Another Saturday and another sample from my WIP romance, tentatively titled Elly and the Geriatrics. I've skipped a little, but here's what's going on: Elly has just returned from an errand for her grandmother, and the two women have started getting organized for the Sunset Acres rummage sale. But their work is interrupted by the chime of the doorbell. Since Elly is staying in the retirement village illegally, she dashes into the bedroom to hide from the visitor, who turns out to be the man in charge of the landscaping at Sunset Acres. We’re picking up the story where Granny’s visitor has just left.
When Granny opened the bedroom door, she grinned and winked. “My visitor was that good-looking Derek Wright. Such a nice young man, and what a cutie.”
Elly just shook her head and picked up a stack of paperback books. If she let Granny get started, the next thing she knew, they’d be discussing wedding dresses.
Her grandmother leaned closer. “As soon as I can, I’m going to introduce you to him.”
Elly sighed. “Please, Granny. The last thing I want or need right now is a man, good looking or otherwise.” From what she remembered, Granny was right—Derek was a hunk. But the last hunk she’d fallen for had turned out to be a real shithead.
She picked up a couple of paperbacks. “What about selling these?” The battered covers of the romance novels featured heaving hooters and bulging biceps. The yellowed pages crackled with age.
“You’re trying to change the subject, Electra, but I know you’ve got to be bored—“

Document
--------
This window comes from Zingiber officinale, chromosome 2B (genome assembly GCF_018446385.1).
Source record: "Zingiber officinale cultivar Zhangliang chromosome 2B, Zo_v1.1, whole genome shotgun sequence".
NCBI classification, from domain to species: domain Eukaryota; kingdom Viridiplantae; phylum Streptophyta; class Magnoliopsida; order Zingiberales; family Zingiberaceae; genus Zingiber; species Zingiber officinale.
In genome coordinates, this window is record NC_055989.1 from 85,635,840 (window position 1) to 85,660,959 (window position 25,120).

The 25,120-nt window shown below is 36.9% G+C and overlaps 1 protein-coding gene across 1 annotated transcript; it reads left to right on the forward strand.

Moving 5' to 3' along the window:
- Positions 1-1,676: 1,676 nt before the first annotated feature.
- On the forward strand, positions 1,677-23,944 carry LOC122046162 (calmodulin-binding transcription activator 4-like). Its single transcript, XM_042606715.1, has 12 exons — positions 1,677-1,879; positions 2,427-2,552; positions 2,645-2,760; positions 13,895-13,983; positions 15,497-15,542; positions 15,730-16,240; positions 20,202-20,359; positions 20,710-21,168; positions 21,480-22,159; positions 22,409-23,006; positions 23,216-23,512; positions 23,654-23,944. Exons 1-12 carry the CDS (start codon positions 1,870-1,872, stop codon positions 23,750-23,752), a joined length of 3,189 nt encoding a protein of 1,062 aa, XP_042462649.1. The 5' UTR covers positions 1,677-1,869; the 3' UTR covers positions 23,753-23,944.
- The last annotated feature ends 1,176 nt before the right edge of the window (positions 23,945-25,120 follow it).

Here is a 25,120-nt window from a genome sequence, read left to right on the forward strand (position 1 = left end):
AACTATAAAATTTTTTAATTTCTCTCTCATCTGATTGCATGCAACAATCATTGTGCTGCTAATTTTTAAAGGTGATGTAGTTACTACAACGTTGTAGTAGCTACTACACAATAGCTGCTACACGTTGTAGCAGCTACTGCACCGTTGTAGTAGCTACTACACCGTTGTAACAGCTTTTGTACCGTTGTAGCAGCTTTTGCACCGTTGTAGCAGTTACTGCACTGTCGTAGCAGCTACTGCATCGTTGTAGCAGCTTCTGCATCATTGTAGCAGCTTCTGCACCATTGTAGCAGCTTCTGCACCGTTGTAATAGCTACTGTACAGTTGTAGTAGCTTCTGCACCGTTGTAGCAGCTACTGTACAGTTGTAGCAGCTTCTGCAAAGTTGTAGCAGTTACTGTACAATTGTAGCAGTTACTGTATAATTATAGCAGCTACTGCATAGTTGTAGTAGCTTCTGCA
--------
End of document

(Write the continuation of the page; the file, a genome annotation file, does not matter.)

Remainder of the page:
“Elly. Please. Not Electra.”
“—hanging around with me all the time.” Granny gave her granddaughter a warm smile. “I probably don’t tell you often enough, but I appreciate all you do for me. You always were a good girl.”
“That’s me, all right. The family Girl Scout.”
Good old Elly. Level-headed and reliable.
Elly smiled at her grandmother’s serious face. “I’m happy to help you, Granny. You know that. Now about these paperbacks….”
Granny sighed. “Oh, I guess we should sell them, honey. The print’s so tiny, I doubt if I could read them anymore. But your grandpa and I did find them inspirational at one time, if you know what I mean.”
Ignoring her grandmother’s embarrassing innuendo, Elly turned the top book over and read the title—Lust at the Laundromat. With a chuckle she put that one aside to read herself, just to see how the plot played out. She wondered if they could get rid of the collection at the rummage sale. They could try, but she felt sure most would end up in the recycling bin or donated somewhere. For once, her grandmother dropped the issue of Elly’s lackluster love life.
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